A few years ago, I would cringe when I saw a selfie posted on a social media website, immediately thinking of the selfie bathroom pictures that frequented Myspace. However, the selfie has surged in popularity, with self-taken photos and videos being utilized as a tool for self-promotion and expression. Even Oxford Dictionaries highlighted the trend when it proclaimed the selfie to be the 2013 word of the year.
Companies have released a wave of selfie marketing campaigns, aiming to transform their customer relations by focusing on individual experiences with their products. Instead of producing professional and poised photos, brands have tapped into user-generated content. Raw and unedited evoke feelings of trust, as consumers rely upon each other to identify new deals, brands, and trends.
Coach has launched a particularly successful selfie marketing campaign with its #coachfromabove hashtag. Customers are encouraged to share pictures of their Coach shoes around the world on Twitter and Instagram, with the possibility of being featured on the official company website. Other companies, such as Applebee’s, are using self-taken videos as a promotional tool. Applebee’s is giving customers the chance to be featured in national TV commercials by posting their reactions to new menu items on Vine with the hashtag #BeeFamous. Even museums have caught onto the selfie trend by promoting this past January 22 as #MuseumSelfie Day, sparking fun and ridiculous selfies posted by museum enthusiasts across the globe.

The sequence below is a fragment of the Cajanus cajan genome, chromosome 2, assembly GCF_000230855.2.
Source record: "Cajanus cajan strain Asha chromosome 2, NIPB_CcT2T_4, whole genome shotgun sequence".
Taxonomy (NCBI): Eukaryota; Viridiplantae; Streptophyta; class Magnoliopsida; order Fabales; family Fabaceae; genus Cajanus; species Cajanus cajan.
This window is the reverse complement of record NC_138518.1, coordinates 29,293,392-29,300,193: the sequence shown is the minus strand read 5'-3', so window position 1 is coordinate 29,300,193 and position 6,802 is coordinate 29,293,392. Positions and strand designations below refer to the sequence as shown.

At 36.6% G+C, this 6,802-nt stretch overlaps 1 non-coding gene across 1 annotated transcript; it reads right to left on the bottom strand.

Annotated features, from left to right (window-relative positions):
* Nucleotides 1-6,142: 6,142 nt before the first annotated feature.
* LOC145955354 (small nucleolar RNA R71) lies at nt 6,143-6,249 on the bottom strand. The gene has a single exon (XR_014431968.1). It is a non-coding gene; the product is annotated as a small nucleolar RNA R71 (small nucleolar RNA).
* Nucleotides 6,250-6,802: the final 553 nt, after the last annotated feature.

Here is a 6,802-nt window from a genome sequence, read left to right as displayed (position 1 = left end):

However, some selfie campaigns have drawn mixed reviews, such as Dove’s selfie film for their Campaign for Real Beauty. In the film, women exhibited self-portraits and wrote complimentary notes to one another. Although the video promotes redefining standards of beauty, critics have scoffed that the video is contrived – and obviously so, as the video is ultimately designed to sell Dove’s beauty products. Many selfie videos are artificial and contrived, such as the Turkish Airlines YouTube video featuring Kobe Bryant and Lionel Messi. The two athletes have a staged selfie shootout, and the fun and successful video has over 130 million views.
Celebrities have also come under public scrutiny for posting too many selfies on social media. In reponse to critics, James Franco wrote a defense of the selfie for the New York Times, emphasizing that the selfie is a legitimate and powerful tool for self-promotion. He wrote, “selfies are avatars: Mini-me’s that we send out to give others a sense of who we are.” Over the past year, I’ve come to terms with the selfie. I’ll send selfies to friends on Snapchat, and even upload a selfie to Instagram or Facebook every once in a while.
Do you use selfies on social media? Should businesses continue to use selfies in marketing campaigns, or do you think there will be a new trend that will redefine social media marketing in 2014?